Baylor newspaper apologizes after calling professor's criticism of Biden's LGBT order 'transphobic'

Christina Crenshaw is a recurring lecturer at Baylor University.
Christina Crenshaw is a recurring lecturer at Baylor University. | Twitter/CrenshawPhD

The student newspaper at a prominent Christian university has apologized for calling a professor's comments "transphobic" after she criticized President Joe Biden's executive order allowing biological males who identify as females to compete in women's sports.

Christina Crenshaw, a recurring lecturer in the English Department at the Waco, Texas-based Baylor University, faced criticism from students at the Baptist college as well as the student newspaper after retweeting a tweet from Daniel Darling, senior vice president of communications for the National Religious Broadcasters. Darling described Biden's "executive order on transgender issues and the expected overturning of the Mexico City policy on abortion" as "anti-science" and "bad for human flourishing."

Crenshaw responded to the tweet, published on Jan. 21, by asking: "What if I don't want biological boys in the bathroom with my biological daughter? Do the 99% of us who do not struggle with gender dysphoria have a voice? No? What if I told you Title IX was never meant to apply to >1% of the students over the 99%? Doesn't matter? Cool."

The professor also left a comment on Darling's tweet, asking basically the same question: "What if I don't want biological boys in the bathroom with my biological daughter? Do the 99% of us who do not struggle with gender dysphoria have a voice? No? Cool."

After sending the tweets, Crenshaw quickly faced backlash. She ended up making her Twitter account private following the firestorm. The Baylor Lariat, the university's student newspaper, captured a screenshot of her reply to Darling and included it as part of an article detailing the criticism Crenshaw has faced, initially describing her comments as "transphobic."

According to the article, "The original quote retweet written by Crenshaw caused Baylor students to report her message to Title IX, BU Equity, Baylor NAACP and It's On Us BU. It has since been deleted." Crenshaw's subsequent response to Darling's tweet remains online, the student newspaper reports.

An editor's note that now appears at the top of the article states, "In reporting on this story, we characterized the tweets as 'transphobic.' We have since updated the story to instead describe the statement as controversial."

"We would like to formally apologize for this error in our reporting. It was irresponsible to publish the story as was originally posted. We should have simply reported on the facts of the situation, and we would like to apologize to Dr. Crenshaw for this lapse in our publication's journalistic standards and for unfairly labeling her tweets," the publication added.

"Our job is to report on the news on our campus, and we made a mistake in the manner in which we went about that. Our characterization of the statements was inappropriate, and we fully apologize for any harm this may have caused."

Speaking to the Baylor Lariat, Crenshaw's colleague, Dr. Kevin Gardner, the English department chair, praised her as "one of our most accomplished instructors of ENG 1310." According to Gardner, "Dr. Crenshaw is a temporary lecturer in the English department" and "she has been teaching for us off and on for several years."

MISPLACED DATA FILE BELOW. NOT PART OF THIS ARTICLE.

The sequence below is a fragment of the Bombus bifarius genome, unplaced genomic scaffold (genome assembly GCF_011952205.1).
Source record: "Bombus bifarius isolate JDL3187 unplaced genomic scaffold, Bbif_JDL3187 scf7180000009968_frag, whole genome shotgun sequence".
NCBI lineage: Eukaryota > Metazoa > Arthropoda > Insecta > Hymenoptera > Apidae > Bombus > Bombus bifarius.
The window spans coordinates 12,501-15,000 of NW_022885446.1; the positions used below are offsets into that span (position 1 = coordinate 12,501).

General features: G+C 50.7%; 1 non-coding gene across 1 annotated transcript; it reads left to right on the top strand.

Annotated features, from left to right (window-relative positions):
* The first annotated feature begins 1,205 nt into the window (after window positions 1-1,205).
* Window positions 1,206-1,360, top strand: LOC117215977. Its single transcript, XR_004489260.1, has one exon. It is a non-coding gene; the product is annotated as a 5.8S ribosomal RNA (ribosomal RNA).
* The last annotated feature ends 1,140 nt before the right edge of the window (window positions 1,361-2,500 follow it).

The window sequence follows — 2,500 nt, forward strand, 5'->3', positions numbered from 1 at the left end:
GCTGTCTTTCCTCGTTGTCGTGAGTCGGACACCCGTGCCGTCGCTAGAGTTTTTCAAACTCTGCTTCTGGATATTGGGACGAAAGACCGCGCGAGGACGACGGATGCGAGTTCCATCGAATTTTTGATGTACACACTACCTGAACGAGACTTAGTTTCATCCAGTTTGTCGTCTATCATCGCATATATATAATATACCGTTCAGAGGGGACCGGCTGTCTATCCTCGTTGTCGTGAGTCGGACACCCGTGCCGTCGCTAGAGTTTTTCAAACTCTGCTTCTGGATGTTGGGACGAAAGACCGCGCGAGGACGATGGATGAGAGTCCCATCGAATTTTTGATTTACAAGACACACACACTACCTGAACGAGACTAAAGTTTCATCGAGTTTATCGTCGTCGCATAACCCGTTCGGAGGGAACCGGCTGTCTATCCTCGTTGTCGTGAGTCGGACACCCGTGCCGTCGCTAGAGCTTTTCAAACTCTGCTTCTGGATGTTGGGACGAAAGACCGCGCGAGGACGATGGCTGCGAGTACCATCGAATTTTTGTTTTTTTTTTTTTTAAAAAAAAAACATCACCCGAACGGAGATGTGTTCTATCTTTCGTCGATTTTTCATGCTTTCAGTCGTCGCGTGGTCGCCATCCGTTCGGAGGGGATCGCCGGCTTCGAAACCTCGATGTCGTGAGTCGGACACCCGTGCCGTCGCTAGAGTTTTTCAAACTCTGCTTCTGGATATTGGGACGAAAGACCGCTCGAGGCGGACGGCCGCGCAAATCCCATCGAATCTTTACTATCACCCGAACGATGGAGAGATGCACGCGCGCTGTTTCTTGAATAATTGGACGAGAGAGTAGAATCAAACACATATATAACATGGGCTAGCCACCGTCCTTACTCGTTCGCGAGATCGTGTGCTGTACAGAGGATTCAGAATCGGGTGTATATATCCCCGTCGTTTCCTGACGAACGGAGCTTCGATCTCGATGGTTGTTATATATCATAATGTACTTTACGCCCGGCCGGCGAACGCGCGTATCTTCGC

A Baylor representative who spoke with the student newspaper said that she was not teaching at the university this semester.

One Baylor student told the Baylor Lariat that by hiring Crenshaw, the university has "given her their seal of approval," adding, "Even if she isn't a teacher here this semester, she was at one point and she might be again. I think that is the sort of thing where it really just goes to show that [Baylor] lives in silence on this subject. For them to have not responded ... for them to just not say anything at all, it reinforces that idea that they are silently in support of what she has to say."

"We do not want this to be the sort of thing that people see Baylor as," the student continued. "We don't want to be known as a transphobic university. We don't want to be known as a homophobic university. We want to be known as a safe and loving place where we can show Christ's love to all people."

According to her website, Crenshaw is an "interdisciplinary educator" with "nearly 20 years of experience with both secondary and post-secondary education." Additionally, Crenshaw "frequently speaks on human trafficking prevention at academic conferences and workshops" and "has also been invited to speak at ministry and church conferences."

Crenshaw is not the only Christian conservative to criticize Biden's Executive Order on Preventing and Combating Discrimination on the Basis of Gender Identity or Sexual Orientation, one of several that he signed during his first week in office. Other prominent figures spoke out against the executive order in the hours following its implementation.

Terry Schilling, the director of the American Principles Project, warned that the executive order proves that "the Biden administration will prioritize forcing schools to allow biological males to compete in women's sports and to access women's private spaces" and "force hospitals to disregard medical science in favor of ideology, and business owners to act against their conscience and common sense."

Abigail Shrier, author of Irreversible Damage: The Transgender Craze Seducing Our Daughters, argued that following the executive order, a "new glass ceiling was placed over girls." She also claimed that the executive order "universally eviscerates women's sports."

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